(4) The government accepts the €20bn additional cost and seeks a stimulus grant from the EU to allow our economy to grow so that the debt can be repaid and we don’t default. The stimulus might be used to fund capital programmes in broadband and communications, energy, transport, education, health, security including prisons. It happened before in the 1990s. Surely we now need it more than ever.
(5) The government accepts the €20bn additional cost but seeks an extension of the term over which the EU loans can be repaid. If the EU element of the bailout has to be repaid by 2018 and repayments start in 2015 then that means we need find €10bn per annum which might still be costly to secure from the market.
(6) The government chooses the nuclear option and takes the position that not only is the additional €20bn not sustainable but the €35bn of promissory notes already created last year for Anglo and INBS will not be honoured. The government disowns the guarantee, perhaps justifying itself on the basis that the guarantee was founded on incorrect information. A bank resolution process is put in place which protects depositors to €100,000 or €20,000 and beyond that, the banks are wound down as would normal commercial companies. No-one realistically believes the nuclear option will be pursued but it should surely be made clear that it is an option.
I have a feeling that tomorrow’s stress test results will be a bit of an anti-climax but regardless we are likely to have an official point estimate of the “final” cost of rescuing the banking system and the moment of truth will have arrived for our new government. sourceURL: http://wp.me/pNlCf-1da

Comment:

Not only do I expect this Government to brake this promise I would also expect that they will add another corrupt toxic bank (Irish Life and Permanent )on the list of banks the taxpayers of this country will be lumbered with. This corrupt Financial insider trading institution has been fleecing its own customers out of millions in a hopeless attempt to fill the black hole at the centre of its toxic bank and at the same time Directors who are responsible for the worst financial meltdown of this state have continued to benefit from the perks of their lottery salaries and pension entitlements. So far this new government has done nothing to rectify this criminal activity and are turning a blind eye to this outrageous exploration of all Irish bank customers. It would appear that the new government is content in allowing the Irish banks to exploit their own customers in attempting to top up their diminishing deposits. Instead of shoring up these toxic brands, the new government should immeadely wash its hands of these criminal intuitions and start afresh with one new commercial bank. It certainly would be the cheaper option .I personally wouldn’t trust any one of the current Irish banks, they are damaged goods and thrust is long gone .Close them down now!  I am holding the Government to their promise “Not One Red Cent”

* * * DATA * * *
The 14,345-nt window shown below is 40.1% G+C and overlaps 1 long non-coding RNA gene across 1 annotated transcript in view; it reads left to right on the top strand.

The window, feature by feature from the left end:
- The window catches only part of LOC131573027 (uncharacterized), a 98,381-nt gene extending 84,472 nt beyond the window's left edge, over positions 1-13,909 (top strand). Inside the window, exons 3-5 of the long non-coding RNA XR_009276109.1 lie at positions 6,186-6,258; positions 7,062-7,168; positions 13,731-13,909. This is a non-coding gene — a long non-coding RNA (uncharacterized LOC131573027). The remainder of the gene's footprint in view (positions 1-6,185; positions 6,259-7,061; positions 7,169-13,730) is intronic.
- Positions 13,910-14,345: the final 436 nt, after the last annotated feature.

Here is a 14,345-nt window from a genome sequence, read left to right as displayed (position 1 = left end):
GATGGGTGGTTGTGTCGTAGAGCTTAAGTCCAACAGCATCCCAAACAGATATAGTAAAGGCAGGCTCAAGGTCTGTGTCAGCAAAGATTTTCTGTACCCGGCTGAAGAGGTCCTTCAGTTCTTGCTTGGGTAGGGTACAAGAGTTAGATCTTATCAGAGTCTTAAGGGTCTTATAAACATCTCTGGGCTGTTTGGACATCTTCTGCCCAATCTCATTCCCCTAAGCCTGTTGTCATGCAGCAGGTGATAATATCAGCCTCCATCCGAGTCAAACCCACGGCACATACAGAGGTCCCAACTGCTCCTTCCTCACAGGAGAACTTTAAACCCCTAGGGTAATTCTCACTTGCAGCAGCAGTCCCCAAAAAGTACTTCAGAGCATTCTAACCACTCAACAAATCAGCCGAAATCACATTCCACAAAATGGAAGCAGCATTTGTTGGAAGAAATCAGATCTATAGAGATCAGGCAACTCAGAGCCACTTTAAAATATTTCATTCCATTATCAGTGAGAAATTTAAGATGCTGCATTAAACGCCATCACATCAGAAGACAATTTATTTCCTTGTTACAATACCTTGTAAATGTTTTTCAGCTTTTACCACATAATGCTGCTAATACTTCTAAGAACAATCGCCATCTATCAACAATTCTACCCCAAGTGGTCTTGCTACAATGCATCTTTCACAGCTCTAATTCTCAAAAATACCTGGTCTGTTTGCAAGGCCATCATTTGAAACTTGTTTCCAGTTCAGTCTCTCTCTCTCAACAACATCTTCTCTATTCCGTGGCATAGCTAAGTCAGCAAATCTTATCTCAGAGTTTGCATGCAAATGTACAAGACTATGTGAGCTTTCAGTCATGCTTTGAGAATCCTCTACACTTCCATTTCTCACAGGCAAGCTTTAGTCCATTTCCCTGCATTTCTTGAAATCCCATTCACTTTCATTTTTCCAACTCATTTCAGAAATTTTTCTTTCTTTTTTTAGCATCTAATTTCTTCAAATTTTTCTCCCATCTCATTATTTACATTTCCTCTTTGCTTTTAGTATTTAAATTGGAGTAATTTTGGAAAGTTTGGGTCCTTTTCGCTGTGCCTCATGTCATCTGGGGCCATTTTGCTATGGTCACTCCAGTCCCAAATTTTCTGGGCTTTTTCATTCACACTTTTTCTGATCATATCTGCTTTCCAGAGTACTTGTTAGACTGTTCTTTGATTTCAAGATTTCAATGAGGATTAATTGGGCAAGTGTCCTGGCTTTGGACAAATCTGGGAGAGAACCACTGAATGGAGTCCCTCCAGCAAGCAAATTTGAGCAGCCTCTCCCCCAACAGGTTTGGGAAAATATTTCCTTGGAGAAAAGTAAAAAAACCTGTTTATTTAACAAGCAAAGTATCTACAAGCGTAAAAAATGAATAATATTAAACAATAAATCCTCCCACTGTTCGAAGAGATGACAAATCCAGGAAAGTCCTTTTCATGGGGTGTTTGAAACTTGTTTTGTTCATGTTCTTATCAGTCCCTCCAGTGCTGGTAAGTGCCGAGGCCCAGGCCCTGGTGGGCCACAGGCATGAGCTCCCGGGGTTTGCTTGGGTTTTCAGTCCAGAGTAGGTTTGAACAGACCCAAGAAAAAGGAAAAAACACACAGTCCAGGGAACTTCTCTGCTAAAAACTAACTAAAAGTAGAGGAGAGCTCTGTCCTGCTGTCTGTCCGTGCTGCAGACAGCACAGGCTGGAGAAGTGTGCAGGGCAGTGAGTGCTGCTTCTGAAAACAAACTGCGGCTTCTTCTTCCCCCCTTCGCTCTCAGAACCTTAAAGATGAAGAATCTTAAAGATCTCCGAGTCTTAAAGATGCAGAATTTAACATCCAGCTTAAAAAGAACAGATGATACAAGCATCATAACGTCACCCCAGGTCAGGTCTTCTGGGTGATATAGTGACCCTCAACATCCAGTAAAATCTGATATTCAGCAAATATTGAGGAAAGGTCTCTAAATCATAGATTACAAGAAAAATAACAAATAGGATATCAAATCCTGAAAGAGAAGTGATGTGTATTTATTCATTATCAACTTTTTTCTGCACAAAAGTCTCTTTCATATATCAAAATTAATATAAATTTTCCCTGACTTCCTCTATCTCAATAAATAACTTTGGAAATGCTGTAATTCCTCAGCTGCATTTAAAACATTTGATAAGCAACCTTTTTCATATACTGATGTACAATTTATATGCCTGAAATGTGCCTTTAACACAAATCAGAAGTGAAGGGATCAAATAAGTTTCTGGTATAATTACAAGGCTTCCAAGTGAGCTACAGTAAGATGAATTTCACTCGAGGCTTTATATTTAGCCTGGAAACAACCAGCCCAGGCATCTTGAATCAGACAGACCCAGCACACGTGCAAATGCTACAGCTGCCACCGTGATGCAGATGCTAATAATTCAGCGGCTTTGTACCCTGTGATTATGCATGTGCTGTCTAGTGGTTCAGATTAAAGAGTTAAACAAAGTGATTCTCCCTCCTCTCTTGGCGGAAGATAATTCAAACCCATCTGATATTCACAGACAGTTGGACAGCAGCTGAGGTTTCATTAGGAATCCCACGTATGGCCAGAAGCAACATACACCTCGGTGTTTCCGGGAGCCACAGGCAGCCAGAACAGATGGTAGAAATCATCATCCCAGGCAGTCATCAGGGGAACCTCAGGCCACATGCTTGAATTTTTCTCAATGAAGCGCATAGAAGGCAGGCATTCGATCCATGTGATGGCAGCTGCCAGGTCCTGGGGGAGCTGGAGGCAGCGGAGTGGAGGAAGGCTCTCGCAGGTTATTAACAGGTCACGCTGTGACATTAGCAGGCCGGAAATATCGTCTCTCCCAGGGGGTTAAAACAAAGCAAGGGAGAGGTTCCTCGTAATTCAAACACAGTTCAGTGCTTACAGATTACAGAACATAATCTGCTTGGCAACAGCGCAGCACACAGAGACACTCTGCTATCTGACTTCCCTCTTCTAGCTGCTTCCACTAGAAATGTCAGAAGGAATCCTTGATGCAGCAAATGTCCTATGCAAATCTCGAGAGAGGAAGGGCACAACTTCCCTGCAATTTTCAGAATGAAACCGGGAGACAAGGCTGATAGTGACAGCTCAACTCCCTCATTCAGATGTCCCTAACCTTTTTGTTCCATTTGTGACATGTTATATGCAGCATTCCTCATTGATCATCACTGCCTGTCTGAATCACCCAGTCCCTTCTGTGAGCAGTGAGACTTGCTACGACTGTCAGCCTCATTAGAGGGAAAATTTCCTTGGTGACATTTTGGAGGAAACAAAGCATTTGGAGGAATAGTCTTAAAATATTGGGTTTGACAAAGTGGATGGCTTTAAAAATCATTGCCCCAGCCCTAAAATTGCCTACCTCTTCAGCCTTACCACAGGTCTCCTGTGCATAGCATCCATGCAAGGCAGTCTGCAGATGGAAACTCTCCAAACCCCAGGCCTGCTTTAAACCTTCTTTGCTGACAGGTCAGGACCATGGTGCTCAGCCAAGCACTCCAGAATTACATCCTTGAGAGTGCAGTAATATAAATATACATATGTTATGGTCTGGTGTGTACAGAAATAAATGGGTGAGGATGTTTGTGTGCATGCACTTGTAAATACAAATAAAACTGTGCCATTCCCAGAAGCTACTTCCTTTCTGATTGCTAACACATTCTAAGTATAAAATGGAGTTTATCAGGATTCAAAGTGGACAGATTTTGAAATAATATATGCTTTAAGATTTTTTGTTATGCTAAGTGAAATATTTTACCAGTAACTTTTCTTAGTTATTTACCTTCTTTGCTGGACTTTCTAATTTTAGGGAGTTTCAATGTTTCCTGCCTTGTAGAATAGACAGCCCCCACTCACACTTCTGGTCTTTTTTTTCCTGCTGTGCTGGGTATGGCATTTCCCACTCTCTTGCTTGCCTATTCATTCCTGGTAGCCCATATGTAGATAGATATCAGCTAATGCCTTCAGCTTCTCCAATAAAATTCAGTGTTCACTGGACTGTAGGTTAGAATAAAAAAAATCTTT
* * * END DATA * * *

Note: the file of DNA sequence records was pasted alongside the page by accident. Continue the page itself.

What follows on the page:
Irish Times columnist Sarah Carey resigns

The Irish Times reports that it had told Ms Sarah Carey that her credibility as a columnist had been damaged by the findings of the Moriarty Tribunal and its aftermath. In order to protect the reputation of the Irish Times, her position as a columnist was untenable. Earlier  this past week the Irish Times columnist appeared on Prime Time (see video below) and defended the reputation of Denis O’Brien, relying on the sworn evidence of civil servants that there was no political interference in the decision to award a mobile phone license to Digifone. Yeh! In the name of God should we the taxpayers of this country believe her or a high court judge? Should we just forget and ignore the dubious financial transactions that were found to have taken place? Should we just take her word for it that Denis O’Brien plays snap with Mother Teresa, Ben Dunn and Michael Lowry every Thursday night? I think not! I think the Irish Times got this one right!  

To quote Sam Smith

“If it walks like a duck, quacks like a duck, looks like a duck, it must be a duck”